Spot the snapdragon! Once the plants were added I filled in the gaps with potting mix and heavily mulched the pot.

Once you’ve added your worms fill the pot up to almost the brink with potting mix.  I recycle my potting mix and I use what came out of the previous season’s pot (see below) or I use the cheapest potting mix available (usually around $3 for 25L) as the compostables and the worms will be feeding my plants.  I’ve been expanding my garden recently and have had to buy several bags.  I then place a watering pot in the middle to get my seedlings going before transplanting the plants and covering with a layer of mulch.

I also liquid feed my edibles with worm juice and/or wee depending on their nitrogen requirements.

This system is ideal for annual edibles.  By the time your plants are ready to be harvested your pot will be fully composted and half its bulk.  The following photographs shows how the soil level in the container gradually reduces as the waste is consumed:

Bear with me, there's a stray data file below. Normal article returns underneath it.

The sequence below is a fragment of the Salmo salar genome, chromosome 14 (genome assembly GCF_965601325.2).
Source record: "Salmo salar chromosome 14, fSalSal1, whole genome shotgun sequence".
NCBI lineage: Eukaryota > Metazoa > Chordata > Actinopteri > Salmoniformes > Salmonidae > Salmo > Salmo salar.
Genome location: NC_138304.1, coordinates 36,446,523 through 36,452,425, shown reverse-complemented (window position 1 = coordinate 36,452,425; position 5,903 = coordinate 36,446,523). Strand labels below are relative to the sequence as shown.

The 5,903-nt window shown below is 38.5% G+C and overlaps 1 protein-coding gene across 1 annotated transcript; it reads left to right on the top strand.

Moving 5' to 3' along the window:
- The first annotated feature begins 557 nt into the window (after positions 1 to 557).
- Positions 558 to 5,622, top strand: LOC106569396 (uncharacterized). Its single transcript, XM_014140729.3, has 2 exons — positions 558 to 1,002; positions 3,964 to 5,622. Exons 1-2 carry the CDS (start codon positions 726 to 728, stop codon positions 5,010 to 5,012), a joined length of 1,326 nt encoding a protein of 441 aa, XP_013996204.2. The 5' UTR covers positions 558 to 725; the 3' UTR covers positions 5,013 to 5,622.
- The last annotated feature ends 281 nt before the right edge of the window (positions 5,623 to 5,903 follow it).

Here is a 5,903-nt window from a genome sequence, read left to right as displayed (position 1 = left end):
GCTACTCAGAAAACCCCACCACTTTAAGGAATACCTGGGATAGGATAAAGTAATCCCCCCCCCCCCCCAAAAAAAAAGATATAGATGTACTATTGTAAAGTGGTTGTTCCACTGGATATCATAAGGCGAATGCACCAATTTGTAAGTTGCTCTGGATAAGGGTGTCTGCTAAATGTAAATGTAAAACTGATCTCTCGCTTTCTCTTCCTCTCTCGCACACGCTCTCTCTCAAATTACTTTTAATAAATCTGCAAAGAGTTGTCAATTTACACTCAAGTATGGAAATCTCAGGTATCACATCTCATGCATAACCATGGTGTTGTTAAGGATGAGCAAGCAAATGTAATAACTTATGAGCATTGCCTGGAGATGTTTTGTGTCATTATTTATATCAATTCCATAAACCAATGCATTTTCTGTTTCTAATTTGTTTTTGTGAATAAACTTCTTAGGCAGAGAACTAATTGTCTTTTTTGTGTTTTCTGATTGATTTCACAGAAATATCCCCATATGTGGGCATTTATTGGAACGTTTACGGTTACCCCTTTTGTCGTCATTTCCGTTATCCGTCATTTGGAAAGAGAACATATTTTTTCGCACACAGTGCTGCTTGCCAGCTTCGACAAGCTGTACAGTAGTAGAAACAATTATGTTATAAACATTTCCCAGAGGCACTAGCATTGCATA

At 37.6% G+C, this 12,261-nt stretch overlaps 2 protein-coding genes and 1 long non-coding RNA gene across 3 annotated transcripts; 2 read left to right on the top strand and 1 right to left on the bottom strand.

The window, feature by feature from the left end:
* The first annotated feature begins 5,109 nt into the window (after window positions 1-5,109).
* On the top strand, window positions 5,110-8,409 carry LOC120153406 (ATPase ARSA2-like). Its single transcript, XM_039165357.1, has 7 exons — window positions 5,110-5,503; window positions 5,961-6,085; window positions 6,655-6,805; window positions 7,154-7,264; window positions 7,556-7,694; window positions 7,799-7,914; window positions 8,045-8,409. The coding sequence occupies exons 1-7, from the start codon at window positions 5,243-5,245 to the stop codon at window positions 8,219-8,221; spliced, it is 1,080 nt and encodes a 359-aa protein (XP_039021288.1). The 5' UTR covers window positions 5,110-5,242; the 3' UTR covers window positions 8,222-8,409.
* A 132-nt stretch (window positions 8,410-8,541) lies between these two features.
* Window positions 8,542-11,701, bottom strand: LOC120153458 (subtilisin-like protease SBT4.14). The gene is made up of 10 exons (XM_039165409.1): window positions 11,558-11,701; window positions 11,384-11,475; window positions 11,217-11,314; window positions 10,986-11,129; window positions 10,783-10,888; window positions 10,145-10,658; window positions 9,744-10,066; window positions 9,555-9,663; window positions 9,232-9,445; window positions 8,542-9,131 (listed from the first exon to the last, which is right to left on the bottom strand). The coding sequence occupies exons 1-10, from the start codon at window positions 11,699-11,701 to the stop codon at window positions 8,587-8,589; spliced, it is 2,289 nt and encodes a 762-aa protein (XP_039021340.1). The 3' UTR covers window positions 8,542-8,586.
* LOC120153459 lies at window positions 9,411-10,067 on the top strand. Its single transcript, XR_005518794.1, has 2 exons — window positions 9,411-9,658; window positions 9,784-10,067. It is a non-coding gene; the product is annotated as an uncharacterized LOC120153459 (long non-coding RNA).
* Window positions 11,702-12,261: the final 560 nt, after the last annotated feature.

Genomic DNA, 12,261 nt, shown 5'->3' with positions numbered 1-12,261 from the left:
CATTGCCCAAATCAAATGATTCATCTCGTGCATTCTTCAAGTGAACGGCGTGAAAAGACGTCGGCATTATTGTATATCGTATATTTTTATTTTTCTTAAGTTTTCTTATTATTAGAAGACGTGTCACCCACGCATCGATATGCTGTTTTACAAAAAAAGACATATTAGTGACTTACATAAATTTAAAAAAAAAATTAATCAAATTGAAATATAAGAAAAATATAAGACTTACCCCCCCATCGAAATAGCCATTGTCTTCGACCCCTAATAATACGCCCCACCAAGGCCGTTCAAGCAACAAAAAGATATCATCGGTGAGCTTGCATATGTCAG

This rosemary plant has trebled in size. Note the drop in soil level.  I will repot this soon.
Italian parsley being saved for seed. See how low the level of soil is.












This isn’t a great photo. It’s what was left of the parsley pot. This soil was repotted.

At the end of the season you can rip out your spent plants (and put them in the current compost container) and use the rich worm-laden soil as either a starter for your next compost container or as a layer of your no-dig garden bed.  The pot will be easy to carry around the garden to its destination and only requires a small trowel to scoop out the contents.  Or, you can upend the pot to tip out the soil.  This is your total manual labour for composting.  The remaining labour is what you would normally do when planting in pots.